NEW DELHI -- Fighting inflation has become a new mantra for emerging economies like India, Brazil, Turkey and Indonesia as U.S. moves to curtail quantitative easing help weaken their currencies, pushing up the cost of imported goods in these countries.
The Indian central bank unexpectedly raised its key policy interest rate 0.25 percentage point to 8% on Tuesday. In a news conference at the Reserve Bank of India's headquarters in Mumbai, Gov. Raghuram Rajan repeatedly said, "Consumer price inflation is too high; we need to bring it down." The repurchase rate has been hiked a total of 0.75 percentage point since he took office last September.
Consumer prices on the subcontinent are at the highest levels among emerging economies. Rajan is betting on a strategy of combating inflation through medium- and long-term monetary tightening. The central bank's advisory panel, set up last September by the governor, has just recommended inflation targeting that would bring down consumer price changes from more than 10% now to 4% eventually.
Consumers are on guard. In mid-January, major Brazilian daily Folha de S.Paulo ran a Web story detailing how people are coping with inflation.
"We used to buy 5 liters of milk a week, but now we are down to 4," one told the newspaper. "We have switched to cheaper salt and cooking oil," another said. Consumer prices in the South American country soared 5.91% in 2013 -- far above the 4.5% goal set by the central bank.
Weak local currencies are setting off inflation. Drops in currency value translate to costlier imports, driving consumer prices in general higher. Speculation that the U.S. would scale down its ultra-easy monetary policy triggered an exodus of money from emerging economies. In particular, currencies of nations with current-account deficits came under selling pressure in the market. The Brazilian real, the Indian rupee, the Indonesian rupiah, the South African rand and the Turkish lira are dubbed the Fragile Five.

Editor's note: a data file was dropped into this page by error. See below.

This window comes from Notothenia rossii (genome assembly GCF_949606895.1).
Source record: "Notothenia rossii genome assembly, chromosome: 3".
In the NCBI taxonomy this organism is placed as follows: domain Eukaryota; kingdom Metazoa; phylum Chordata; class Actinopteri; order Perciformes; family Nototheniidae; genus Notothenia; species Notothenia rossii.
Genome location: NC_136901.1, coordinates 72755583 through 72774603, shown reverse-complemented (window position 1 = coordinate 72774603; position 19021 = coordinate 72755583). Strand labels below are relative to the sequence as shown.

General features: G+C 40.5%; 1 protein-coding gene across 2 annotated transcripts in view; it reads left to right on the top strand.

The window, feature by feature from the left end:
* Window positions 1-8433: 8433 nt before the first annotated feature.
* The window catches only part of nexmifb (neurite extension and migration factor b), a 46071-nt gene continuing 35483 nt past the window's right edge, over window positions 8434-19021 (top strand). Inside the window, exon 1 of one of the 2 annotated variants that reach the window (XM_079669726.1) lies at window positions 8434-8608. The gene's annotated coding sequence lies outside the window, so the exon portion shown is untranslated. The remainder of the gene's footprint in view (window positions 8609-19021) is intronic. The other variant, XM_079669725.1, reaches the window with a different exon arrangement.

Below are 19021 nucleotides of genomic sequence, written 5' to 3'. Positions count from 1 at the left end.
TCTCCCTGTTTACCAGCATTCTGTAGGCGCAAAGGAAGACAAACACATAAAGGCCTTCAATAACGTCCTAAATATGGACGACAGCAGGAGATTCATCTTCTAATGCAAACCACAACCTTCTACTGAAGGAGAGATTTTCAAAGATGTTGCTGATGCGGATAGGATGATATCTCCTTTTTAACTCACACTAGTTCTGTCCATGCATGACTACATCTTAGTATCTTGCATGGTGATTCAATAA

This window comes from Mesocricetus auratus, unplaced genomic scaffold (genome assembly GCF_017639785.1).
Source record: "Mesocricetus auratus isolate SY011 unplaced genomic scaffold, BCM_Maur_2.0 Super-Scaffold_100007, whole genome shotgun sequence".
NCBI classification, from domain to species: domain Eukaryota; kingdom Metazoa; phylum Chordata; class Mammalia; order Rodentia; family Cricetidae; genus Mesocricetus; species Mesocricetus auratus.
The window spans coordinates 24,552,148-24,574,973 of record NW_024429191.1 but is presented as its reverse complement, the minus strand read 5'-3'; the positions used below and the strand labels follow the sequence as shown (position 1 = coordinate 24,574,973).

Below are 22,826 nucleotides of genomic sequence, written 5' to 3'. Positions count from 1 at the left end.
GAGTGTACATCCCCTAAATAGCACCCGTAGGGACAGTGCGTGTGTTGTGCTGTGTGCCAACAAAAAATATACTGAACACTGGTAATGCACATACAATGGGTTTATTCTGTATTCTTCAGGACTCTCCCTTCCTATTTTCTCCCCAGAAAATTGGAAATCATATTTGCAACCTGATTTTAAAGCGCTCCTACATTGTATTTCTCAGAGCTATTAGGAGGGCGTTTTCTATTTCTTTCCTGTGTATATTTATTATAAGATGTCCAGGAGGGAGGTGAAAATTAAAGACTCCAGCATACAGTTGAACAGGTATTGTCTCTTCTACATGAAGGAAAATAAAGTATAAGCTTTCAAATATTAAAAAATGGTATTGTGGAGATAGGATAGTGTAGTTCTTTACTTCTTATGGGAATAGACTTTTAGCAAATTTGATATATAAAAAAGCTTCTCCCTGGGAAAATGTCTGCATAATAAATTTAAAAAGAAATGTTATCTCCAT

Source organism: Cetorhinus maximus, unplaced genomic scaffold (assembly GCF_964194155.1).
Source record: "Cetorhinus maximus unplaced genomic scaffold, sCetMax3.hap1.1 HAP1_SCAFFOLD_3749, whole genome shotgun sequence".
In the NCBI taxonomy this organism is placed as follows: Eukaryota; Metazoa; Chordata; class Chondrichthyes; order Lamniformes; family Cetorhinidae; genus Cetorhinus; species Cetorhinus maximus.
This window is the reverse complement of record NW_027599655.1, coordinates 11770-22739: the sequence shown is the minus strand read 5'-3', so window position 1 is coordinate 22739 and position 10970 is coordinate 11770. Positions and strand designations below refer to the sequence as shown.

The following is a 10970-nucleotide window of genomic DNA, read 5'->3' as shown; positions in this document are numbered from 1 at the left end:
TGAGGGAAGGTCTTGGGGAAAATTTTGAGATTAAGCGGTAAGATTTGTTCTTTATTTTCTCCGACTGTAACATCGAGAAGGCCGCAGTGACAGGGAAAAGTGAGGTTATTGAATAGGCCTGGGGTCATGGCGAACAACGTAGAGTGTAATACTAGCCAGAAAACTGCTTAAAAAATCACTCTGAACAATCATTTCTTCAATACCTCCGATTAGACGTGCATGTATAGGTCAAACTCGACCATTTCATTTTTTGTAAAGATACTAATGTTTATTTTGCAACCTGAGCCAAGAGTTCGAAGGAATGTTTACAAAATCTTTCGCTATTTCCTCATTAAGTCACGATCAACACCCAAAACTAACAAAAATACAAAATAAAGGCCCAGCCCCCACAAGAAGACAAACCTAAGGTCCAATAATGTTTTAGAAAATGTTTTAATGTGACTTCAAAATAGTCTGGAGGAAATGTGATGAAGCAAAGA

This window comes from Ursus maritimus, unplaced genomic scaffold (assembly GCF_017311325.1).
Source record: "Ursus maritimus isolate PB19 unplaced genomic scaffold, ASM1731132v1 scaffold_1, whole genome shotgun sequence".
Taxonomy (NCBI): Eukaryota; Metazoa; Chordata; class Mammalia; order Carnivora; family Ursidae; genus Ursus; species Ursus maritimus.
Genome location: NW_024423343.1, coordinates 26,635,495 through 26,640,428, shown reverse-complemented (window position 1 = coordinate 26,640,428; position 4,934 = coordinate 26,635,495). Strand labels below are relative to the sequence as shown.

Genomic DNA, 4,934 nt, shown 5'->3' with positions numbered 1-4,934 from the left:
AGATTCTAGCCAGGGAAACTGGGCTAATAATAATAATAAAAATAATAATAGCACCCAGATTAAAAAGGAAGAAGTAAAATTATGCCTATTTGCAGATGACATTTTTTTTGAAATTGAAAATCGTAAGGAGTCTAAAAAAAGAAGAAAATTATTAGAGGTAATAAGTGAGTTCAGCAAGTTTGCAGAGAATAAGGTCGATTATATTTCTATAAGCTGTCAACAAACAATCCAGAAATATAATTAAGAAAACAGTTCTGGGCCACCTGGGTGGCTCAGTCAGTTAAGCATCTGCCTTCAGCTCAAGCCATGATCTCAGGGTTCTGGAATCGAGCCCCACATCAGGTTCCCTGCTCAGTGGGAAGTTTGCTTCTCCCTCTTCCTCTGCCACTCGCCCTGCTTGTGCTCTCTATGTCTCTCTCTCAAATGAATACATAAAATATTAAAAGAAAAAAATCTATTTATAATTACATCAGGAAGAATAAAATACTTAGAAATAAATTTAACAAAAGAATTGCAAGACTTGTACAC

Inflation is also exacerbated by underdeveloped infrastructure, such as a lack of food storage facilities and roads. In India, prices have risen nearly 40% for onions -- the key ingredient in the nation's cuisine -- and other vegetables. In Turkey, bread prices have gone up more than 11%.
The Turkish central bank is holding an emergency policy meeting Tuesday to address inflation and the battered Turkish lira. Market observers say the view is gaining currency that the central bank would boost short-term interest rates as much as 2.25 percentage points to 10%.
For some emerging countries, where economies are losing steam, higher interest rates are not all that desirable. But faced with soaring consumer prices, the central banks have no choice but to become inflation busters, as in the case of Brazil. Its central bank has raised the policy rate seven times since April of last year, by a total of 3.25 percentage points.
Indonesia has been on an inflation-fighting track since last June, while India began taking action in September. Sandwiched between slowing economies and creeping inflation, these central banks are being asked to pull off near miracles.
--Nikkei staff writer Hidetake Miyamoto in Sao Paulo contributed to this article.